Statistical analysis

Data were analyzed using Prism 4.0 (GraphPad Inc, La Jolla, CA, USA). Differences among sample groups were analyzed using the unpaired Student’s t test. The association between Ki-67 levels and clinicopathological or molecular parameters in the various patients was evaluated by Fisher’s exact test. The expression profiling of apoptotic genes in organotypic breast tumors was analyzed using the web-based BRB-ArrayTools software [28] and Ingenuity Pathway system (Ingenuity Systems Inc., Redwood City, CA, USA). Statistical significance was assumed for a probability value (P) less than 0.05.

Results

Organotypic breast tumor responses to DNA-damaging agents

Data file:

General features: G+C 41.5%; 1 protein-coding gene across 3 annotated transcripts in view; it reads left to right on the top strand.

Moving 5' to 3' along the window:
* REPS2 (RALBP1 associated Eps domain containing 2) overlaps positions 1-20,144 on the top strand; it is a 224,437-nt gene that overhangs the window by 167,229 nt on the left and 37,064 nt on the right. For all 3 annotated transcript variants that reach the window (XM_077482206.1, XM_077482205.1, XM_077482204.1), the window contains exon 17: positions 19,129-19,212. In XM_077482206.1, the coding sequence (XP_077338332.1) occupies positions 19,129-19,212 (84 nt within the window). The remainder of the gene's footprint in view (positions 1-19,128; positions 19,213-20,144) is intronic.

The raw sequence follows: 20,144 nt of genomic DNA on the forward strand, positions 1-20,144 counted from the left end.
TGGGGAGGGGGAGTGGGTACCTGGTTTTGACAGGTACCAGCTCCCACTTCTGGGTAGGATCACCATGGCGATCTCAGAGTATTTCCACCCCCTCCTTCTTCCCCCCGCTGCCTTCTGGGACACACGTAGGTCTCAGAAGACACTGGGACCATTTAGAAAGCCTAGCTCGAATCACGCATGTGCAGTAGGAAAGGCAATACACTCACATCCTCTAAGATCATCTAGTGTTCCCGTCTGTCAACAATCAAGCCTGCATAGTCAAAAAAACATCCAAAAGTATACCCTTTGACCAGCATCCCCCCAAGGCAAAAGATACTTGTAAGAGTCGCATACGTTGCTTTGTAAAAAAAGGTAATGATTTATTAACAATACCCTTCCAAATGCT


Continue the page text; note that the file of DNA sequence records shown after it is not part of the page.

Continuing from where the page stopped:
We began this study by examining the response of 33 treatment-naïve ex vivo human breast tumors [22] to anthracycline-containing therapy. Treatment of organotypic breast tumors with doxorubicin (10 μM) decreased cell proliferation at 24-h time intervals, throughout a 72-h culture (Figure 1A). In contrast, administration of vehicle had no effect on tumor cell proliferation in these settings (Figure 1A). Doxorubicin treatment did not alter the hormone receptor status of ex vivo breast tumors, including estrogen and progesterone receptors (Figure S1A and B in Additional file 1). Consistent with a predicted induction of DNA damage, doxorubicin-treated organotypic cultures exhibited high levels of phosphorylated histone H2AX (γH2AX), a cellular marker of double-strand DNA breaks (DSB) (Figure 1B), compared to vehicle-treated cultures or tumors harvested at baseline conditions (Figure 1C). Under these conditions, doxorubicin treatment identified two discrete subgroups of ex vivo breast tumors, characterized by radically different proliferative responses. In 19 out of 33 samples (57%), treatment with doxorubicin induced a decrease in proliferating cells over the last time interval (Figure 1D) equal to or greater than 50% (Ki-67 immunoreactivity range, 0 to 50%), compared to control cultures (Figure 1E). These breast tumors were designated as Responders in our study. Conversely, the remaining 14 breast tumors (42%) exhibited no significant decrease in proliferative index throughout exposure to doxorubicin (Figure 1F), quantitatively indistinguishable to that of vehicle-treated cultures (Ki-67 immunoreactivity range 70 to 180%; Figure 1G). These doxorubicin-resistant breast tumors were designated as Non Responders in the study. Consistent with this working classification, organotypic breast tumors in the Responder group exhibited a lower proliferative index at diagnosis with <15% Ki-67-positive cells, whereas tumors in the Non Responder group had higher proliferative index, by Ki-67 staining (mean levels: 16% versus 26%, respectively, P = 0.04; Figure 1H). No other significant association was observed between the different levels of Ki-67 immunoreactivity in Responder and Non Responder breast tumors and histologic type (P = 0.1), tumor size (P = 0.7), lymph node status (P = 0.2), hormone receptor expression (ER, P = 0.8; PR, P = 0.3), or HER2 status (P = 0.2). As expected, Ki-67 immunoreactivity displayed a trend to associate with tumor grade (P = 0.06).